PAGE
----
Coral Communities, in Contrast to Fish Communities, Maintain a High Assembly Similarity along the Large Latitudinal Gradient along the Saudi Red Sea Coast
ISSN: 2157-7625
Journal of Ecosystem & Ecography

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Coral Communities, in Contrast to Fish Communities, Maintain a High Assembly Similarity along the Large Latitudinal Gradient along the Saudi Red Sea Coast

Sawall Y1*, Kürten B1, Hoang BX1, Sommer U1, Wahl M1, Al-Sofyani A2, Al-Aidaroos AM2, Marimuthu N2, Khomayis HS2 and Gharbawi WY2

1 Helmholtz Center for Ocean Research (GEOMAR), Experimental Ecology group, Duesternbrookerweg 20, 24105 Kiel, Germany

2 Faculty of Marine Science, Department of Marine Biology, King Abdulaziz University, Post Box No. 80207, Jeddah- 21589, Saudi Arabia

*Corresponding Author:
Sawall Y
Helmholtz Center for Ocean Research (GEOMAR)
Experimental Ecology group
Duesternbrookerweg 20
24105 Kiel, Germany
Tel: +49(0)4316004577
E-mail: [email protected]

Received date: September 27, 2013; Accepted date: November 28, 2013; Published date: February 14, 2014

Citation: Sawall Y, Kürten B, Hoang BX, Sommer U, Wahl M, et al. (2014) Coral Communities, in Contrast to Fish Communities, Maintain a High Assembly Similarity along the Large Latitudinal Gradient along the Saudi Red Sea Coast. J Ecosys Ecograph S4:003. doi:10.4172/2157-7625.1000s4-003

Copyright: © 2014 Sawall Y, et al. This is an open-access article distributed under the terms of the Creative Commons Attribution License, which permits unrestricted use, distribution, and reproduction in any medium, provided the original author and source are credited.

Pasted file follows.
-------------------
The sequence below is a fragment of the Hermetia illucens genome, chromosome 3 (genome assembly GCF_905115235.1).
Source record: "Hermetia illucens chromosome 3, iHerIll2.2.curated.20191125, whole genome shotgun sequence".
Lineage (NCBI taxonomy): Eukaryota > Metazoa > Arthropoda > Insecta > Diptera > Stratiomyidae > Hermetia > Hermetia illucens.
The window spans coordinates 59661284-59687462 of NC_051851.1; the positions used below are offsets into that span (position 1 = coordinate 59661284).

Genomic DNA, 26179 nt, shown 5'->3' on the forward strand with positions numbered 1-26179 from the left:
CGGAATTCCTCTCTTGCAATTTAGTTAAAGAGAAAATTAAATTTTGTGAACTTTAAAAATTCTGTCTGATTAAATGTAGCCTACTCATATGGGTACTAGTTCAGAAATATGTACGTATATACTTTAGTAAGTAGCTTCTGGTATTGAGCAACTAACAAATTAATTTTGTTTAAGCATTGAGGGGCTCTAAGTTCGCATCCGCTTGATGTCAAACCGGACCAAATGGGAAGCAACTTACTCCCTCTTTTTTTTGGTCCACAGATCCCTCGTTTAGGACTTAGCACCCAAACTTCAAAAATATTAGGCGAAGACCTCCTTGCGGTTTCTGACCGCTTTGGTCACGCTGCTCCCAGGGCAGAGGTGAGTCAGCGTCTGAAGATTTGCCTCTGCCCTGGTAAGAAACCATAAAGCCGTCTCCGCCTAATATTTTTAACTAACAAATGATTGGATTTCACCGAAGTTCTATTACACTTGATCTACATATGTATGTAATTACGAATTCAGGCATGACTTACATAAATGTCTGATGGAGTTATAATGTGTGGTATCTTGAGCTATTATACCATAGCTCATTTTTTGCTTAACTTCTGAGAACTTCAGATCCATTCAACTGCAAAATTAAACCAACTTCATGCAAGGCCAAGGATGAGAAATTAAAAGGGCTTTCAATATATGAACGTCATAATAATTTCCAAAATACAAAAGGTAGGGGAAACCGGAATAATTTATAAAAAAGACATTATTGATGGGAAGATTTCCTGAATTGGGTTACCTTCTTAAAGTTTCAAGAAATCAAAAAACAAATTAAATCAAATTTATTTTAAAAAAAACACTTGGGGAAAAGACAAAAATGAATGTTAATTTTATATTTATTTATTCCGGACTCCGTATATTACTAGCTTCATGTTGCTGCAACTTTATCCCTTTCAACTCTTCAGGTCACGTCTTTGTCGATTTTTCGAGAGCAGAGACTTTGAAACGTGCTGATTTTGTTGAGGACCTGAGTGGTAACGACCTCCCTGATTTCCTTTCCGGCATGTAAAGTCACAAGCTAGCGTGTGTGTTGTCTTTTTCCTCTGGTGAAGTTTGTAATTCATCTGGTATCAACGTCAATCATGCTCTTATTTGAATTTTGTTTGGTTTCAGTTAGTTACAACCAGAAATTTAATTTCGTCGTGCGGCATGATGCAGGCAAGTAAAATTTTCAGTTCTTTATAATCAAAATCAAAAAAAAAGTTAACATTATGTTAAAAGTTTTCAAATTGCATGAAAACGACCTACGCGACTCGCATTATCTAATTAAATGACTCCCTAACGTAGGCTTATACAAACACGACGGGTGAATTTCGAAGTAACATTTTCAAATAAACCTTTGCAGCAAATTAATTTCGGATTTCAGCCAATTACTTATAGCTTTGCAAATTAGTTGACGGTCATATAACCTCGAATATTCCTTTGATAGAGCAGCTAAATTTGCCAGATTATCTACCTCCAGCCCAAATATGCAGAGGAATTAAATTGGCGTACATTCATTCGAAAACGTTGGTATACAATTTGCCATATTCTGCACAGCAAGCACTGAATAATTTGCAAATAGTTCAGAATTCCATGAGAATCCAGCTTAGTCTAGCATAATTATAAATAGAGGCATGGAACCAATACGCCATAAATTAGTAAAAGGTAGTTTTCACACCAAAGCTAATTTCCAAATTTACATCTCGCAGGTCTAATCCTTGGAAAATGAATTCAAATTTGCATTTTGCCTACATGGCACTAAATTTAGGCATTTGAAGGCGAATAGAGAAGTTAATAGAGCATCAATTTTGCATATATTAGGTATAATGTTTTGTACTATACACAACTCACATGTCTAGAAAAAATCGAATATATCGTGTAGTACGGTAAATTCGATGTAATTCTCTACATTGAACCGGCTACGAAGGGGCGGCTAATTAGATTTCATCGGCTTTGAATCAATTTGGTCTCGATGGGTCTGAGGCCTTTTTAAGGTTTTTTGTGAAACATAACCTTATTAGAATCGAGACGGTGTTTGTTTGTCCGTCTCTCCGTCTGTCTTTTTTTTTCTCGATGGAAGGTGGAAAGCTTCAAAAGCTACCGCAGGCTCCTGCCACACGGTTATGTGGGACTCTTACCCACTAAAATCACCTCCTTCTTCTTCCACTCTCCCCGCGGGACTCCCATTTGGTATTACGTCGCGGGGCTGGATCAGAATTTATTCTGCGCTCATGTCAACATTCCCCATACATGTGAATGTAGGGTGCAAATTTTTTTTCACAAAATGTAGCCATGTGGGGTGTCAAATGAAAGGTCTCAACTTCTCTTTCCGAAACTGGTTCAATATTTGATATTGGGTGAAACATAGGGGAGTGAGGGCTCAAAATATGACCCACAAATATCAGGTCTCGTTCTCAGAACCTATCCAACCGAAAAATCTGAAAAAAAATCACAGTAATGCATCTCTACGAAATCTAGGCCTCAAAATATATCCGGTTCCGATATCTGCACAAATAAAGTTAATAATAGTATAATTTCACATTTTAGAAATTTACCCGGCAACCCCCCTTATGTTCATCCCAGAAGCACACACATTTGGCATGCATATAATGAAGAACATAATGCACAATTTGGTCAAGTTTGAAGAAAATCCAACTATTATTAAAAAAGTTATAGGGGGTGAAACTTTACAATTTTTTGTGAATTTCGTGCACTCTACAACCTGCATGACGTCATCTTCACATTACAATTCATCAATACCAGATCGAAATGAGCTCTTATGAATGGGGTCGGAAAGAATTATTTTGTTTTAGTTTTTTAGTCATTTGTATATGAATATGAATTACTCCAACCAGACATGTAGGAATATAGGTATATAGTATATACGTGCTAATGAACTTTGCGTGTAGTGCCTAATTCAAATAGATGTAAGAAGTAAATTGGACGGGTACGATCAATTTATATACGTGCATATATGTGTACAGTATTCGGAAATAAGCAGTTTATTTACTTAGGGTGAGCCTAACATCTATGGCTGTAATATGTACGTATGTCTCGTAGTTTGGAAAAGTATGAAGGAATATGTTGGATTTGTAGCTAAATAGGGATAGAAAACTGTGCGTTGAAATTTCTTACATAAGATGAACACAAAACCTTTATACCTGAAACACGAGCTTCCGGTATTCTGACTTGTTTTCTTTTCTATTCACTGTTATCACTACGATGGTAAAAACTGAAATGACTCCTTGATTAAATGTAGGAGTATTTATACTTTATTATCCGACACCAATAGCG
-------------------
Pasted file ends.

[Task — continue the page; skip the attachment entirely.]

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The Saudi Arabian Red Sea coast is characterized by a strong environmental gradient from north (28.5°N) to south (16.5°N) with challenging conditions for coral growth particularly in the south (high temperature and nutrient input). We investigated whether assemblies of reef-building corals and the distribution of functional groups follow a latitudinal pattern in the Red Sea, and whether these changes affect the assembly structure of coral associated organisms (e.g. fishes). Functional groups were defined based on life-history traits and functional role. 13 reefs along the north-south gradient, including 5 potentially polluted reefs were investigated. Results showed a substantially weaker latitudinal shift in the assembly structure of coral communities than of fishes communities and of other benthic reef taxa. Competitive fast growing branching and tabular species (mainly Acropora), as well as rather stresstolerant slow growing bulky species (e.g. Porites, Goniastrea, Favites, Favia) were fairly evenly distributed along the north-south axis despite strong changes of environmental conditions. This seems on the one hand attributable to the high species richness within a given functional group (functional redundancy) and on the other hand to a high acclimatization / adaptation potential of some Red Sea coral species. The prime ecosystem service of the coral community, the provision of a habitat complex, is thereby maintained throughout the gradient. In contrast to the coral community, the assembly of the fish community shifts along the environmental gradient with higher abundances of small wrasses and butterfly fishes in the north, and overall higher abundance of fishes including large fishes in the south. This shift seems linked to higher food availability in the south. Altered assembly structures of coral communities were found in reefs close to a source of pollution with either an increased relative abundance of stresstolerant species or a general decrease of coral abundance, latter case accompanied by a substantial reduction in fish abundance.


Red Sea; Reef community assembly; Functional groups; Latitudinal gradient; Pollution